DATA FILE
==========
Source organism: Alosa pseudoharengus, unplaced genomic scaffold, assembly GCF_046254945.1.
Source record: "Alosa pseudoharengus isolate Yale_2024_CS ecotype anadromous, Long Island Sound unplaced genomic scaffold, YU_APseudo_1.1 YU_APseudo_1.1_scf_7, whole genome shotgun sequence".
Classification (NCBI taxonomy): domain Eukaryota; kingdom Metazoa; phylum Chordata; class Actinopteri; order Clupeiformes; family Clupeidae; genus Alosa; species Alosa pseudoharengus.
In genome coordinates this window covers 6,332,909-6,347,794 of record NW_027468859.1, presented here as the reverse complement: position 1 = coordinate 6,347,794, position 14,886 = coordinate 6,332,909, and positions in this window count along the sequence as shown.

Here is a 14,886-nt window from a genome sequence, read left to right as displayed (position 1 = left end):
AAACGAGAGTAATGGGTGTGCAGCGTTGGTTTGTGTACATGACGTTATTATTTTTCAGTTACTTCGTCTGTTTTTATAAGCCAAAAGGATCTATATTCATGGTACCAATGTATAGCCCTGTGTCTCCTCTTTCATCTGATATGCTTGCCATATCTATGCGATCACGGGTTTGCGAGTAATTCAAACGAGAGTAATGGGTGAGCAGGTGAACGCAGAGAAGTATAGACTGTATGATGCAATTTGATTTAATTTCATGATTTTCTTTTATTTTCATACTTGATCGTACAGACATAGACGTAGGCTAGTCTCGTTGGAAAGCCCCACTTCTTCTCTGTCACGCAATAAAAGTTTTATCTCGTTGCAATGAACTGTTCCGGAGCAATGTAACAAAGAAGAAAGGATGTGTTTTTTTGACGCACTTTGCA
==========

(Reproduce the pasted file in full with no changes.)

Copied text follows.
Source organism: Alosa pseudoharengus, unplaced genomic scaffold, assembly GCF_046254945.1.
Source record: "Alosa pseudoharengus isolate Yale_2024_CS ecotype anadromous, Long Island Sound unplaced genomic scaffold, YU_APseudo_1.1 YU_APseudo_1.1_scf_7, whole genome shotgun sequence".
Classification (NCBI taxonomy): domain Eukaryota; kingdom Metazoa; phylum Chordata; class Actinopteri; order Clupeiformes; family Clupeidae; genus Alosa; species Alosa pseudoharengus.
In genome coordinates this window covers 6,332,909-6,347,794 of record NW_027468859.1, presented here as the reverse complement: position 1 = coordinate 6,347,794, position 14,886 = coordinate 6,332,909, and positions in this window count along the sequence as shown.

Here is a 14,886-nt window from a genome sequence, read left to right as displayed (position 1 = left end):
AAACGAGAGTAATGGGTGTGCAGCGTTGGTTTGTGTACATGACGTTATTATTTTTCAGTTACTTCGTCTGTTTTTATAAGCCAAAAGGATCTATATTCATGGTACCAATGTATAGCCCTGTGTCTCCTCTTTCATCTGATATGCTTGCCATATCTATGCGATCACGGGTTTGCGAGTAATTCAAACGAGAGTAATGGGTGAGCAGGTGAACGCAGAGAAGTATAGACTGTATGATGCAATTTGATTTAATTTCATGATTTTCTTTTATTTTCATACTTGATCGTACAGACATAGACGTAGGCTAGTCTCGTTGGAAAGCCCCACTTCTTCTCTGTCACGCAATAAAAGTTTTATCTCGTTGCAATGAACTGTTCCGGAGCAATGTAACAAAGAAGAAAGGATGTGTTTTTTTGACGCACTTTGCA